After close to three years of deliberation the Slovenian government has decided against moving forward with an amendment to the Slovenian Gambling Act following a coalition deadlock on the issue.
The draft amendment would have opened the nation’s land-based and online casino market to private and foreign investors, in accordance within European legislation, however any changes have now been postponed until the autumn of 2018, after the next round of elections.
Under the current gambling legislation only a nationally-registered company where the majority shareholder is either the Republic of Slovenia, municipalities, or stated-owned companies already holding a gambling license can operate casino gaming.
The act effectively bars free entry into the market by outside investors as private owners can only ever own up to 49 percent of operations and only existing companies can further apply for online licenses.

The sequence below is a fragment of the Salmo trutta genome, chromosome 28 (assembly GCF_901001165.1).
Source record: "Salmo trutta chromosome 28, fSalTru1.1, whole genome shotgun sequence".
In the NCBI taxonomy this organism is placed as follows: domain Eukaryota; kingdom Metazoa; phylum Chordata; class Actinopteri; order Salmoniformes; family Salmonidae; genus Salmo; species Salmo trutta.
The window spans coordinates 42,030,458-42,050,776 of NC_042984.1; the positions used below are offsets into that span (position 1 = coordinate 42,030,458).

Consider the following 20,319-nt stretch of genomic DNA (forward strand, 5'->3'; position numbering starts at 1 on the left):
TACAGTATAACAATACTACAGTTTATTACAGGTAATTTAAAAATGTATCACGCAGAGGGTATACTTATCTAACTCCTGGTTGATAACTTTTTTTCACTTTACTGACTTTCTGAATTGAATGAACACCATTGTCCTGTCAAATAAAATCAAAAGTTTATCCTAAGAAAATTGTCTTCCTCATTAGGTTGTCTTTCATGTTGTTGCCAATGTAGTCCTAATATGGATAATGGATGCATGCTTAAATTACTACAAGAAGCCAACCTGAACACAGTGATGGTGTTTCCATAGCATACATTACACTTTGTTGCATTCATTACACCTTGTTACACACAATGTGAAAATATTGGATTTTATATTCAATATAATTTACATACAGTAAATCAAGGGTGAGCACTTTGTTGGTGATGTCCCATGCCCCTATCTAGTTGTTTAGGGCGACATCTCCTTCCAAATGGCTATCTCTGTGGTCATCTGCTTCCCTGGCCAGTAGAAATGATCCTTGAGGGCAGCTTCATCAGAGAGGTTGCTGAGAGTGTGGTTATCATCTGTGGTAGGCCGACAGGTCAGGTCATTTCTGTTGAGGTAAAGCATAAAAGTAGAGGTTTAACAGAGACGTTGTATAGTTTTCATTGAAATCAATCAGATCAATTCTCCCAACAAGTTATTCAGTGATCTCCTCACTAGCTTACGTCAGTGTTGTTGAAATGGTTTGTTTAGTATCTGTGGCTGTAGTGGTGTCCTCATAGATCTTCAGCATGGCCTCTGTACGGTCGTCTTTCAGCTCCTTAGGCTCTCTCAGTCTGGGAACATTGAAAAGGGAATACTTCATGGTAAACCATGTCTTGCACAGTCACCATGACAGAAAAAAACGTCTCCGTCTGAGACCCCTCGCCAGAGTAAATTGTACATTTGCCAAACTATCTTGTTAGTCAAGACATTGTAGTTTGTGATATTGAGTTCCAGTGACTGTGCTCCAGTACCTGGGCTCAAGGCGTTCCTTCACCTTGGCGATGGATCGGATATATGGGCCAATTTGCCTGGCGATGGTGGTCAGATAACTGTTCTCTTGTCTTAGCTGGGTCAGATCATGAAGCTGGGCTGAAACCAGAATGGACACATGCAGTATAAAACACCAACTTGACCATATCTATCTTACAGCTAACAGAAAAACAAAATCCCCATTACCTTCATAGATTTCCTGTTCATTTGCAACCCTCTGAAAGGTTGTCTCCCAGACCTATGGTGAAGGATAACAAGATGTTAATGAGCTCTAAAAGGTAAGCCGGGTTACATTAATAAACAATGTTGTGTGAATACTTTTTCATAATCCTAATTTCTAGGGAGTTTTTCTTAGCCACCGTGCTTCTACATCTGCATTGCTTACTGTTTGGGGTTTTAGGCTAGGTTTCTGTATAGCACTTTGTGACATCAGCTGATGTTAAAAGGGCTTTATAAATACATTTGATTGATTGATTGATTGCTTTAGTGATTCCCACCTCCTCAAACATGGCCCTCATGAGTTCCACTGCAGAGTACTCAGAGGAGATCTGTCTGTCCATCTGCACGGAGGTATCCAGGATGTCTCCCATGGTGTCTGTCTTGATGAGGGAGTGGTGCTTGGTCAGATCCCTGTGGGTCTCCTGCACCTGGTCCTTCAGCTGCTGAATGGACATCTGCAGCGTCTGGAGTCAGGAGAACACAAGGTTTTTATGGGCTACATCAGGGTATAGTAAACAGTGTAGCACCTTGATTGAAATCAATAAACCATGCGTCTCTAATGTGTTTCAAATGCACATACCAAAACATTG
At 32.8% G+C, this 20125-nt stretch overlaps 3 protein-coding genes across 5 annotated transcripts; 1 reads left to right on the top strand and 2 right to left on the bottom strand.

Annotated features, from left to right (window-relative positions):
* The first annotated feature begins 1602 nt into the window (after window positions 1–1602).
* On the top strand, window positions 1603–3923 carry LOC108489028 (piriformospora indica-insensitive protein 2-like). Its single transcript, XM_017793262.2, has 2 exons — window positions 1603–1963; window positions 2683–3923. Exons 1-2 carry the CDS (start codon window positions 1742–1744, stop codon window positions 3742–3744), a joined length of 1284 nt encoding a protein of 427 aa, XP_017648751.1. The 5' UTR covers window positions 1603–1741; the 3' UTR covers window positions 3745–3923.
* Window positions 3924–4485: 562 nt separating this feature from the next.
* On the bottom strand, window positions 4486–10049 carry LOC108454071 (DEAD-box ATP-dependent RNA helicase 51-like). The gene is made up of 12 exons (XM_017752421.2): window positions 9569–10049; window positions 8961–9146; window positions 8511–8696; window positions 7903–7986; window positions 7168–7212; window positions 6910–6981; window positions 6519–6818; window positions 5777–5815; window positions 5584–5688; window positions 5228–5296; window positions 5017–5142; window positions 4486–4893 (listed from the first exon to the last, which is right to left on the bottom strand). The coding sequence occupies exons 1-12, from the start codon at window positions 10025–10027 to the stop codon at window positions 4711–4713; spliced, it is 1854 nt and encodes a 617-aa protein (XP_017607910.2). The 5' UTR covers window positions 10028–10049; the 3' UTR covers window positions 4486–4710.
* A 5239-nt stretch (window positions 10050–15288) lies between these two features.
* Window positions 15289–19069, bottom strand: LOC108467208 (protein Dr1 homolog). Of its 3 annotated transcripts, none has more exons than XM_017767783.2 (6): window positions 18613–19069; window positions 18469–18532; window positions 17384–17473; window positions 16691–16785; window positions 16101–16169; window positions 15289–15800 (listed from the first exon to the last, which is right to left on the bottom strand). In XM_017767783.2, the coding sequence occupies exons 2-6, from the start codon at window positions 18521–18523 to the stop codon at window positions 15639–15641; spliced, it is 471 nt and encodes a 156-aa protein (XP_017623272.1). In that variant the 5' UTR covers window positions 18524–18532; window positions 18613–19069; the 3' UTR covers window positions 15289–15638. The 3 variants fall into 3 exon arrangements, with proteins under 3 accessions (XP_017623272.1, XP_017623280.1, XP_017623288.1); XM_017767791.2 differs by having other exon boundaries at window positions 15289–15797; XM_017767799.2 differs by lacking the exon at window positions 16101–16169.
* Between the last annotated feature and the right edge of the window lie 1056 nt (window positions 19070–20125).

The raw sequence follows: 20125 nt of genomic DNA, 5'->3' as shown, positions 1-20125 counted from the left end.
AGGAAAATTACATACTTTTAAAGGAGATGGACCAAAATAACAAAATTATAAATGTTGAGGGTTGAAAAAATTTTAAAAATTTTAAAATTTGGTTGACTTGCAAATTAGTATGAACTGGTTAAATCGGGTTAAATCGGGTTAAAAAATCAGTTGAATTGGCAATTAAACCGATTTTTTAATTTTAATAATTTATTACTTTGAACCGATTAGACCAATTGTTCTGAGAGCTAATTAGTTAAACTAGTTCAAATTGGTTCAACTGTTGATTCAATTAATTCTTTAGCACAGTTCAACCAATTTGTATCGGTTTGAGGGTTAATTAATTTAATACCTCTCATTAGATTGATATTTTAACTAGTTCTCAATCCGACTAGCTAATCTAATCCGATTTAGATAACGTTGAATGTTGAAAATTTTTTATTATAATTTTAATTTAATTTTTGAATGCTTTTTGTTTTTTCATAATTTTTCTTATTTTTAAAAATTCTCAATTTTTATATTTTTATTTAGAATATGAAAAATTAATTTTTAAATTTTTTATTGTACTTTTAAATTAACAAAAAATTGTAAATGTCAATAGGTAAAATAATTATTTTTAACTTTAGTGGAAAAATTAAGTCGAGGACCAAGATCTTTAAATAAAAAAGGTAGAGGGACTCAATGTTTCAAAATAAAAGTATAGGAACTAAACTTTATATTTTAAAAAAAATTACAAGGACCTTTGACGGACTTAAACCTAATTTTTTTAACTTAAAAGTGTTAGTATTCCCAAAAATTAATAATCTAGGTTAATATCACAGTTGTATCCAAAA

All this however contravenes pan-continental legislation and in 2012 the European Commission notified that amendments must be prepared. In accordance laws were drafted in order to allow for companies with offices registered in other EMEA nations to apply for a gambling license and consequently abolish the state ownership practices present.
Additionally the provision that only those currently holding land-based licenses may apply for online ones would be repealed.
The announcement that this has been postponed until the next governmental term in 2018 leaves the nation’s gambling landscape in a state of apparent flux.
It is clear that its borders will open to outside investment at some point in the future but the exact timeline is entirely dependant on the willingness of a coalition, or single government, which is an unwanted variable.